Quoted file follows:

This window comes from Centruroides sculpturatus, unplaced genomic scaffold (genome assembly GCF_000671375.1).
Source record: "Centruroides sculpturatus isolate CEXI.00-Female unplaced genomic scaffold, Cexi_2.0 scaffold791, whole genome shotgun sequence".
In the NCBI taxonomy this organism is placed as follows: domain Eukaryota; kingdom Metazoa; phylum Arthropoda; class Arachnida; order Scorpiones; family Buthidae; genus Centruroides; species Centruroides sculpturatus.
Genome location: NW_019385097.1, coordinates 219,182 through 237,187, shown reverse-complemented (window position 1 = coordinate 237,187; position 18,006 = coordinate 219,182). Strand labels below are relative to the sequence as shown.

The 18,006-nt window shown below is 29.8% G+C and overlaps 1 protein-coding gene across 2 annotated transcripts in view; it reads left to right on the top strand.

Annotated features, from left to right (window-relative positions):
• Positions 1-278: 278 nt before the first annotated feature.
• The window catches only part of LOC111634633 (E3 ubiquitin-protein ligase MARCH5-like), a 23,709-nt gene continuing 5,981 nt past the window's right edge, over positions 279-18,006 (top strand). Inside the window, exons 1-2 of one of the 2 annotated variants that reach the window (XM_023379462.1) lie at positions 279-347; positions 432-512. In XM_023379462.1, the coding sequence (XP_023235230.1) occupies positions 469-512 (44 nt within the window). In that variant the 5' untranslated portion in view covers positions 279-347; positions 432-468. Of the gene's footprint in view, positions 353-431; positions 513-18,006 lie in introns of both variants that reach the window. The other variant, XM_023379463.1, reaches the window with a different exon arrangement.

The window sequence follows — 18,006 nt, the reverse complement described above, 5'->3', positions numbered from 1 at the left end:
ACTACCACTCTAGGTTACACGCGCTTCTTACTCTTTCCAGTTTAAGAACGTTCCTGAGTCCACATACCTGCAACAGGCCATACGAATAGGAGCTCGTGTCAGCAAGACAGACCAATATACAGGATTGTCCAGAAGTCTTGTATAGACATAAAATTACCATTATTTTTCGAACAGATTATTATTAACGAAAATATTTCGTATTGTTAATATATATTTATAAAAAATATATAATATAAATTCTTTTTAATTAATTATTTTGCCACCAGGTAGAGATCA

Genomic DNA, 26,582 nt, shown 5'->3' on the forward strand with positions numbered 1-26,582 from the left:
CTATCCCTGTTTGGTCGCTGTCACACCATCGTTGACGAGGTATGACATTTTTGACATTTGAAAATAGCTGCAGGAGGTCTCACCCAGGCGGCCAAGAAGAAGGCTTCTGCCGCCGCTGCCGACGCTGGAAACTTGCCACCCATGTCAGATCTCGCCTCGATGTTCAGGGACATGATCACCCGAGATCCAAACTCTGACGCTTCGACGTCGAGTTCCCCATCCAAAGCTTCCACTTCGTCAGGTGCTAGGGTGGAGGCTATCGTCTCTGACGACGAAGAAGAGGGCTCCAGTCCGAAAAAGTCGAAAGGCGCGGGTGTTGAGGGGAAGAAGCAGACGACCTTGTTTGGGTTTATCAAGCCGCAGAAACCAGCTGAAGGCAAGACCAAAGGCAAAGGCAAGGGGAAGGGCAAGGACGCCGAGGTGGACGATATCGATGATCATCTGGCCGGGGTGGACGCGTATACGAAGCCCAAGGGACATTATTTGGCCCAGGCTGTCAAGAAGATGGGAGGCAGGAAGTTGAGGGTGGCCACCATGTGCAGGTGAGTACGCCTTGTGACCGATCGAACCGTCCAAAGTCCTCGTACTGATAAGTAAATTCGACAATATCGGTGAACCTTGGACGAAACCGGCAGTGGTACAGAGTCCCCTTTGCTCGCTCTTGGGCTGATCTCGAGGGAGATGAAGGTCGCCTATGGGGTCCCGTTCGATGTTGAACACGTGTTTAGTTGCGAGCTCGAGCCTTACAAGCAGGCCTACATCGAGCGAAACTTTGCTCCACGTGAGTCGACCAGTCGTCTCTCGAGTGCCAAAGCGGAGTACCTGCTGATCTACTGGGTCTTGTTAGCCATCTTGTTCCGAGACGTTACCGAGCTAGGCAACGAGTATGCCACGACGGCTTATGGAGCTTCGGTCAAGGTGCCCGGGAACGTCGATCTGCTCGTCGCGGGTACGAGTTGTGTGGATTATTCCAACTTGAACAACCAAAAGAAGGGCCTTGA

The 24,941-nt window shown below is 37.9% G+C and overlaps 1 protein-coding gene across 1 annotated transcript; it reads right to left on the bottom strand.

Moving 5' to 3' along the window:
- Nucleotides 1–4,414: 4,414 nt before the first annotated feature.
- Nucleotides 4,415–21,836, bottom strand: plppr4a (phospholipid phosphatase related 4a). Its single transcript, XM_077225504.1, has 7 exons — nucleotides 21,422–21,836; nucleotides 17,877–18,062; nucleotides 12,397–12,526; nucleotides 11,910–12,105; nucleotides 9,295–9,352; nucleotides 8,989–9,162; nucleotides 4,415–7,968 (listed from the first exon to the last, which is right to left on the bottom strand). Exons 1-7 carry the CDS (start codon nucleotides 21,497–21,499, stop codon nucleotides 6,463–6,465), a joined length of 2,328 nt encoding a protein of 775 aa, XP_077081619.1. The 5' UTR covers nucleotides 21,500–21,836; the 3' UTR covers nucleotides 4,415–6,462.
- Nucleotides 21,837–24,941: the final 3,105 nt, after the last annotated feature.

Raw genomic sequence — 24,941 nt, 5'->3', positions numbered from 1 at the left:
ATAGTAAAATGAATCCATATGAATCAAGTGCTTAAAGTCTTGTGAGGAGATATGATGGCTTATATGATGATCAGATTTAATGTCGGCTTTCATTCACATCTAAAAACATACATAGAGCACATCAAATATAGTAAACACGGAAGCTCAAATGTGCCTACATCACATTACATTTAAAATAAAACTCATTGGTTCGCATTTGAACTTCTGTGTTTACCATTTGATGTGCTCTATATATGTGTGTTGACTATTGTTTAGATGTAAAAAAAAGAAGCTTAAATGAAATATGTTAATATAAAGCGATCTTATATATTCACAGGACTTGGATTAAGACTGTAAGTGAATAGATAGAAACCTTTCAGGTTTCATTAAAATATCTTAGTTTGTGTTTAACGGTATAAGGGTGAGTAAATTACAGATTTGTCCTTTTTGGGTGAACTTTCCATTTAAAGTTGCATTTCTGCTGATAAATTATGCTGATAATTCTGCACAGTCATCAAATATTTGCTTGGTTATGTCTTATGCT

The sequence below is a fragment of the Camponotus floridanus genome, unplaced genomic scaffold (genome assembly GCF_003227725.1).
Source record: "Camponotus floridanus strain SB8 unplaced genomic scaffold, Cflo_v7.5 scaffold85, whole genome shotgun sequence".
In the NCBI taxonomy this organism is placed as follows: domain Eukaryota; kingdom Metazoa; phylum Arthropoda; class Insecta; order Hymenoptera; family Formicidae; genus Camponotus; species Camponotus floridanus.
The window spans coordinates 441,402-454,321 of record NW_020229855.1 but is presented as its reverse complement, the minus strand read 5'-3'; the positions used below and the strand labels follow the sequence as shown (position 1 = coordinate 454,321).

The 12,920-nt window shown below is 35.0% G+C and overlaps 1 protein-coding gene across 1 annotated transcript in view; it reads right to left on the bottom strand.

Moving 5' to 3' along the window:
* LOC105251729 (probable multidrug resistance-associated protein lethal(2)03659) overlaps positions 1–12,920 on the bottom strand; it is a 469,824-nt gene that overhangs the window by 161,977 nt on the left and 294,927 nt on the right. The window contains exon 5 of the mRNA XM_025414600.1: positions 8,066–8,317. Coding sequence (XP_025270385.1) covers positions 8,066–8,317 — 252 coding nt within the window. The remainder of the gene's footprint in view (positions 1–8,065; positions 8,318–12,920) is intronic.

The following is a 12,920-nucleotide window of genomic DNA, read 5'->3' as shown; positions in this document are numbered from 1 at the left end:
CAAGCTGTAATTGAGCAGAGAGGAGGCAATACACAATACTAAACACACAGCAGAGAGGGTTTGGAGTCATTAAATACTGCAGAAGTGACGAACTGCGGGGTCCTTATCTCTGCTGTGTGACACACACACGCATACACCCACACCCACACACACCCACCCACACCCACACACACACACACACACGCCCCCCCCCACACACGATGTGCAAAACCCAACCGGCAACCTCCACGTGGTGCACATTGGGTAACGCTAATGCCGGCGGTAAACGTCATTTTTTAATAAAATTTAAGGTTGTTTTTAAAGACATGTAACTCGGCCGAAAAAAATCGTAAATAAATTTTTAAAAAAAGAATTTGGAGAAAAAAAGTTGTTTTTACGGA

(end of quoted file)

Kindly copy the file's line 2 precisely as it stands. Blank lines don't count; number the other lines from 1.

Source record: "Centruroides sculpturatus isolate CEXI.00-Female unplaced genomic scaffold, Cexi_2.0 scaffold791, whole genome shotgun sequence".